Wednesday, July 22, 2009

[Global warming] could ruin Calif. fruit, nut crops | Reuters
WASHINGTON, July 21 (Reuters) - Climate change could devastate tree crops such as walnuts, cherries, prunes and peaches in California's fertile Central Valley, researchers reported on Tuesday.

These kinds of trees require a certain amount of winter chill to be productive, and winters could be warmer than normal as climate change proceeds, scientists at the University of California-Davis and the University of Washington wrote in the the peer-reviewed journal PLoS ONE.
Frost damaged California peaches
The frost did a little bit more damage than we earlier expected," says Gary Van Sickle, director of research for the California Tree Fruit Agreement, which keeps tabs on the state's peaches, plums and nectarines. "But there will still be plenty of fruit."

California farmers will harvest an estimated 250,000 tons of peaches, the state's largest stone-fruit crop. That's a 16 percent drop from the 2008 crop, which was the second-largest in state history.
[IPCC head Pachauri preaches climate catastrophe, but resists CO2 cuts for his own country!]
Washington, Jul 22 (PTI) Supporting India's stand that it would not budge under pressure from the western world to accept emission reduction standards, noted environmentalist R K Pachauri today said New Delhi cannot be "pressurised" on the issue and asked the developed world to act first.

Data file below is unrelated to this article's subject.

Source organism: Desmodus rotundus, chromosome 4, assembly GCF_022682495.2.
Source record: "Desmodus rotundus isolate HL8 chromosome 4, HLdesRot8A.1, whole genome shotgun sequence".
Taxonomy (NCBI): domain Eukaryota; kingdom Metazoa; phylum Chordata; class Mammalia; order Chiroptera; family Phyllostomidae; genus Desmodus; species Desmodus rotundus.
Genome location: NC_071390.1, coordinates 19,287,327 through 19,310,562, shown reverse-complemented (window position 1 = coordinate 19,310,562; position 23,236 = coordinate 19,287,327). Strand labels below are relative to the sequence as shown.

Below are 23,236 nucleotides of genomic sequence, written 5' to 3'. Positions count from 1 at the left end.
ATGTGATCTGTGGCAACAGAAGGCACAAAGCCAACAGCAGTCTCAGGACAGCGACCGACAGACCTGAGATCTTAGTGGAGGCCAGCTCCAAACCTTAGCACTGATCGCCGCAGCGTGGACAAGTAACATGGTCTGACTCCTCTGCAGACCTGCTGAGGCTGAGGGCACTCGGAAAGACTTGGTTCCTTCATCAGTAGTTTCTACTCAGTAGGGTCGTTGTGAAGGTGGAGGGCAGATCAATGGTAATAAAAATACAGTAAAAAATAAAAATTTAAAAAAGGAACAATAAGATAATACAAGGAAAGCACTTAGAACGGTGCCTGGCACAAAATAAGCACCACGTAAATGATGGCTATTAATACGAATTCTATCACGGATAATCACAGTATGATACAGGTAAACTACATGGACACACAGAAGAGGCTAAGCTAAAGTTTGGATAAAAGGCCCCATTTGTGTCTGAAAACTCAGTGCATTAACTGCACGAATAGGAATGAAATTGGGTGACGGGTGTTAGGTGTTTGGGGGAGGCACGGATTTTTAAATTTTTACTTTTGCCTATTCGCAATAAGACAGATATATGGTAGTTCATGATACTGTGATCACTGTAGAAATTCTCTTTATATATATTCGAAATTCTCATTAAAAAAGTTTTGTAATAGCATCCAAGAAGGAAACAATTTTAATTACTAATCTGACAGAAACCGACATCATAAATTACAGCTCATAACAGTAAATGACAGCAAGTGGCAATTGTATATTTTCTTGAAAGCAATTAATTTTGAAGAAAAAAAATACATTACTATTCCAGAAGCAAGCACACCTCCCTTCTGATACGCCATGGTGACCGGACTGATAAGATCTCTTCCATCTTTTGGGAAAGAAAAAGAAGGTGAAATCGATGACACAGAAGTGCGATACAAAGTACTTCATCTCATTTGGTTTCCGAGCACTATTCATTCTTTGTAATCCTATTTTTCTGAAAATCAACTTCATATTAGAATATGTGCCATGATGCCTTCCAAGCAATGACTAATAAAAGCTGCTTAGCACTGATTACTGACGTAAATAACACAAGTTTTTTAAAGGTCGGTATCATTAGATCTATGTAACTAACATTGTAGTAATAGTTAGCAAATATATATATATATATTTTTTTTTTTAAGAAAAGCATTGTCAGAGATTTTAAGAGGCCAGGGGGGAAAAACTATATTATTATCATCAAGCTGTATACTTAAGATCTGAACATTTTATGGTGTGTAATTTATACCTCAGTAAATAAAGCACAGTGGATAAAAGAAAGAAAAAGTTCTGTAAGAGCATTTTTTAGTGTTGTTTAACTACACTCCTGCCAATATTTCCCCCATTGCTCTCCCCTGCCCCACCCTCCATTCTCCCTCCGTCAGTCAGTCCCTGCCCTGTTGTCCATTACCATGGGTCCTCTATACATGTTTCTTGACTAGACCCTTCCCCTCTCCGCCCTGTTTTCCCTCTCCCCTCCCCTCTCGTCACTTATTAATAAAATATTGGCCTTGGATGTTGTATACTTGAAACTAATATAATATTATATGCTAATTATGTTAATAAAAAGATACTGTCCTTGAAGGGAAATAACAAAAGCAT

"I think it is a principled stand. What he (Ramesh) said is absolutely right. India cannot be pressured into taking commitments. There is no rational basis for asking India to do that," Pachauri, also the Chairman of the Noble prize winning Intergovernmental Panel on Climate Change, told PTI in an interview.
2008: Climate change will affect food security: Pachauri
Guwahati (PTI): The earth is clearly facing a catastrophe of substantial dimension and lack of climate stability can have an impact on agriculture and food security, Chairman of the Intergovernmental Panel on Climate Change (IPCC), Dr R K Pachauri, said on Tuesday.
"Meltdown of glaciers effect agriculture as well and food security is compromised. By 2020 there will be a 50 per cent reduction of agriculture in Africa effecting their people's survival", Pachauri said.

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